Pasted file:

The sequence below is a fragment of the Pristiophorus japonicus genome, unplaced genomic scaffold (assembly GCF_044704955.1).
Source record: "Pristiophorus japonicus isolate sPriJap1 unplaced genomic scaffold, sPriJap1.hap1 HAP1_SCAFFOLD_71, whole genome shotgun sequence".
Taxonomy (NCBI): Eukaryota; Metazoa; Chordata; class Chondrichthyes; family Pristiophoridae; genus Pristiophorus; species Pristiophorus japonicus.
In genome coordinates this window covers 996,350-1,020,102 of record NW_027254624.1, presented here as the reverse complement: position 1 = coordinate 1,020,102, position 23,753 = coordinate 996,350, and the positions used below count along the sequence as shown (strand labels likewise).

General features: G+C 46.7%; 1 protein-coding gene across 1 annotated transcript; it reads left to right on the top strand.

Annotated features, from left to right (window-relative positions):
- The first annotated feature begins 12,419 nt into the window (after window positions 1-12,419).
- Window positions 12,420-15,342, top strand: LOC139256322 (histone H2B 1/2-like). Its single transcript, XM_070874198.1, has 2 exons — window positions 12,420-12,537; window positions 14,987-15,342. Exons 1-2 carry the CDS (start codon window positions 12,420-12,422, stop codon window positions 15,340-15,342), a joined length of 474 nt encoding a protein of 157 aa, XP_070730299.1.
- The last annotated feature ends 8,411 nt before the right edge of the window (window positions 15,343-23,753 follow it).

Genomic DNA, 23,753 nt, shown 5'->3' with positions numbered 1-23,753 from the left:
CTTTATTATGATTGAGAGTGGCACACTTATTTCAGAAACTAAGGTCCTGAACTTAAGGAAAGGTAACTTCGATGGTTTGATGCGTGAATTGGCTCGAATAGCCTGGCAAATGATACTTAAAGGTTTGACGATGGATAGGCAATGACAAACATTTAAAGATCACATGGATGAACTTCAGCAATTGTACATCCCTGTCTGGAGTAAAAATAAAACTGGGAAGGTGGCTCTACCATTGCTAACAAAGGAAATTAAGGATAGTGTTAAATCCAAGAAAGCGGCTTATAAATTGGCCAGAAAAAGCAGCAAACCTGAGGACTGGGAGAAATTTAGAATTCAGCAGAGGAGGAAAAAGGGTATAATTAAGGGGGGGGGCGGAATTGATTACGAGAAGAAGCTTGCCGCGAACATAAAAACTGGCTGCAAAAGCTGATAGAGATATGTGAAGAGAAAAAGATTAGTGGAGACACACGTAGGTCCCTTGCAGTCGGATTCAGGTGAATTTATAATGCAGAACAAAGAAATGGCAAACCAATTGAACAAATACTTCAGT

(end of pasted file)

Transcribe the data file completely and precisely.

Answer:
The sequence below is a fragment of the Pristiophorus japonicus genome, unplaced genomic scaffold (assembly GCF_044704955.1).
Source record: "Pristiophorus japonicus isolate sPriJap1 unplaced genomic scaffold, sPriJap1.hap1 HAP1_SCAFFOLD_71, whole genome shotgun sequence".
Taxonomy (NCBI): Eukaryota; Metazoa; Chordata; class Chondrichthyes; family Pristiophoridae; genus Pristiophorus; species Pristiophorus japonicus.
In genome coordinates this window covers 996,350-1,020,102 of record NW_027254624.1, presented here as the reverse complement: position 1 = coordinate 1,020,102, position 23,753 = coordinate 996,350, and the positions used below count along the sequence as shown (strand labels likewise).

General features: G+C 46.7%; 1 protein-coding gene across 1 annotated transcript; it reads left to right on the top strand.

Annotated features, from left to right (window-relative positions):
- The first annotated feature begins 12,419 nt into the window (after window positions 1-12,419).
- Window positions 12,420-15,342, top strand: LOC139256322 (histone H2B 1/2-like). Its single transcript, XM_070874198.1, has 2 exons — window positions 12,420-12,537; window positions 14,987-15,342. Exons 1-2 carry the CDS (start codon window positions 12,420-12,422, stop codon window positions 15,340-15,342), a joined length of 474 nt encoding a protein of 157 aa, XP_070730299.1.
- The last annotated feature ends 8,411 nt before the right edge of the window (window positions 15,343-23,753 follow it).

Genomic DNA, 23,753 nt, shown 5'->3' with positions numbered 1-23,753 from the left:
CTTTATTATGATTGAGAGTGGCACACTTATTTCAGAAACTAAGGTCCTGAACTTAAGGAAAGGTAACTTCGATGGTTTGATGCGTGAATTGGCTCGAATAGCCTGGCAAATGATACTTAAAGGTTTGACGATGGATAGGCAATGACAAACATTTAAAGATCACATGGATGAACTTCAGCAATTGTACATCCCTGTCTGGAGTAAAAATAAAACTGGGAAGGTGGCTCTACCATTGCTAACAAAGGAAATTAAGGATAGTGTTAAATCCAAGAAAGCGGCTTATAAATTGGCCAGAAAAAGCAGCAAACCTGAGGACTGGGAGAAATTTAGAATTCAGCAGAGGAGGAAAAAGGGTATAATTAAGGGGGGGGGCGGAATTGATTACGAGAAGAAGCTTGCCGCGAACATAAAAACTGGCTGCAAAAGCTGATAGAGATATGTGAAGAGAAAAAGATTAGTGGAGACACACGTAGGTCCCTTGCAGTCGGATTCAGGTGAATTTATAATGCAGAACAAAGAAATGGCAAACCAATTGAACAAATACTTCAGT